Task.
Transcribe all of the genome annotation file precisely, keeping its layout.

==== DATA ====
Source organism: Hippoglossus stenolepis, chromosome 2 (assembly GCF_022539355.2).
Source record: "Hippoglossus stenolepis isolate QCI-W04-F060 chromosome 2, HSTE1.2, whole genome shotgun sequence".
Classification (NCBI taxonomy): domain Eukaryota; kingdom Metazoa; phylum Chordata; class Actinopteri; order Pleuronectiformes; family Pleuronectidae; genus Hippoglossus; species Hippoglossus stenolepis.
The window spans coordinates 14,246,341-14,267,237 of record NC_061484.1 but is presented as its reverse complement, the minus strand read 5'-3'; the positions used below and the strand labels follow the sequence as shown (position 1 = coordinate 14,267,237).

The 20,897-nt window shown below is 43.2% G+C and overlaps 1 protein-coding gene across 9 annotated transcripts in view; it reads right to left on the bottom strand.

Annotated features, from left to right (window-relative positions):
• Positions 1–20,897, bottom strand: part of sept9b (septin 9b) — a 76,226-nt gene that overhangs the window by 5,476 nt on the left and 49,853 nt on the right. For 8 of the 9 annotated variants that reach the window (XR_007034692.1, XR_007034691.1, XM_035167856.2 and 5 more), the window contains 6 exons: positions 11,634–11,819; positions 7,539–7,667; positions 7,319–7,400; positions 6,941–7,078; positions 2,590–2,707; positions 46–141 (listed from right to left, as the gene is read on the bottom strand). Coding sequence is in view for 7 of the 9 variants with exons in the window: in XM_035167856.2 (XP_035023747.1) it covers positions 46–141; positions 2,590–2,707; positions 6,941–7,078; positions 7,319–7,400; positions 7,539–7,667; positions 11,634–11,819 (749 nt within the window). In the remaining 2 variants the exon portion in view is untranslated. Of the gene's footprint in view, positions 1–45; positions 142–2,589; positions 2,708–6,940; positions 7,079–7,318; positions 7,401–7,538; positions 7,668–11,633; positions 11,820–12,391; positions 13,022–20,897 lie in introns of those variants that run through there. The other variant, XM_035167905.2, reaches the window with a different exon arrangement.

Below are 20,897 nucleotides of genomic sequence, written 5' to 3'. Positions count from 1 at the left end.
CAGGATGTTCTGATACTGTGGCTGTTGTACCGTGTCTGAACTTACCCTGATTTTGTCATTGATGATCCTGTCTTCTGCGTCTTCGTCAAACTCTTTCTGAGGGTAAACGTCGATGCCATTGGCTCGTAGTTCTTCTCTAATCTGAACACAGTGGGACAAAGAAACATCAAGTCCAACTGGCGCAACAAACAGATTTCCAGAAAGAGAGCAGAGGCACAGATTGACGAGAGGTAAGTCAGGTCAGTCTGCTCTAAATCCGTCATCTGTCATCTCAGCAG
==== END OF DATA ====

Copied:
Source organism: Hippoglossus stenolepis, chromosome 2 (assembly GCF_022539355.2).
Source record: "Hippoglossus stenolepis isolate QCI-W04-F060 chromosome 2, HSTE1.2, whole genome shotgun sequence".
Classification (NCBI taxonomy): domain Eukaryota; kingdom Metazoa; phylum Chordata; class Actinopteri; order Pleuronectiformes; family Pleuronectidae; genus Hippoglossus; species Hippoglossus stenolepis.
The window spans coordinates 14,246,341-14,267,237 of record NC_061484.1 but is presented as its reverse complement, the minus strand read 5'-3'; the positions used below and the strand labels follow the sequence as shown (position 1 = coordinate 14,267,237).

The 20,897-nt window shown below is 43.2% G+C and overlaps 1 protein-coding gene across 9 annotated transcripts in view; it reads right to left on the bottom strand.

Annotated features, from left to right (window-relative positions):
• Positions 1–20,897, bottom strand: part of sept9b (septin 9b) — a 76,226-nt gene that overhangs the window by 5,476 nt on the left and 49,853 nt on the right. For 8 of the 9 annotated variants that reach the window (XR_007034692.1, XR_007034691.1, XM_035167856.2 and 5 more), the window contains 6 exons: positions 11,634–11,819; positions 7,539–7,667; positions 7,319–7,400; positions 6,941–7,078; positions 2,590–2,707; positions 46–141 (listed from right to left, as the gene is read on the bottom strand). Coding sequence is in view for 7 of the 9 variants with exons in the window: in XM_035167856.2 (XP_035023747.1) it covers positions 46–141; positions 2,590–2,707; positions 6,941–7,078; positions 7,319–7,400; positions 7,539–7,667; positions 11,634–11,819 (749 nt within the window). In the remaining 2 variants the exon portion in view is untranslated. Of the gene's footprint in view, positions 1–45; positions 142–2,589; positions 2,708–6,940; positions 7,079–7,318; positions 7,401–7,538; positions 7,668–11,633; positions 11,820–12,391; positions 13,022–20,897 lie in introns of those variants that run through there. The other variant, XM_035167905.2, reaches the window with a different exon arrangement.

Below are 20,897 nucleotides of genomic sequence, written 5' to 3'. Positions count from 1 at the left end.
CAGGATGTTCTGATACTGTGGCTGTTGTACCGTGTCTGAACTTACCCTGATTTTGTCATTGATGATCCTGTCTTCTGCGTCTTCGTCAAACTCTTTCTGAGGGTAAACGTCGATGCCATTGGCTCGTAGTTCTTCTCTAATCTGAACACAGTGGGACAAAGAAACATCAAGTCCAACTGGCGCAACAAACAGATTTCCAGAAAGAGAGCAGAGGCACAGATTGACGAGAGGTAAGTCAGGTCAGTCTGCTCTAAATCCGTCATCTGTCATCTCAGCAG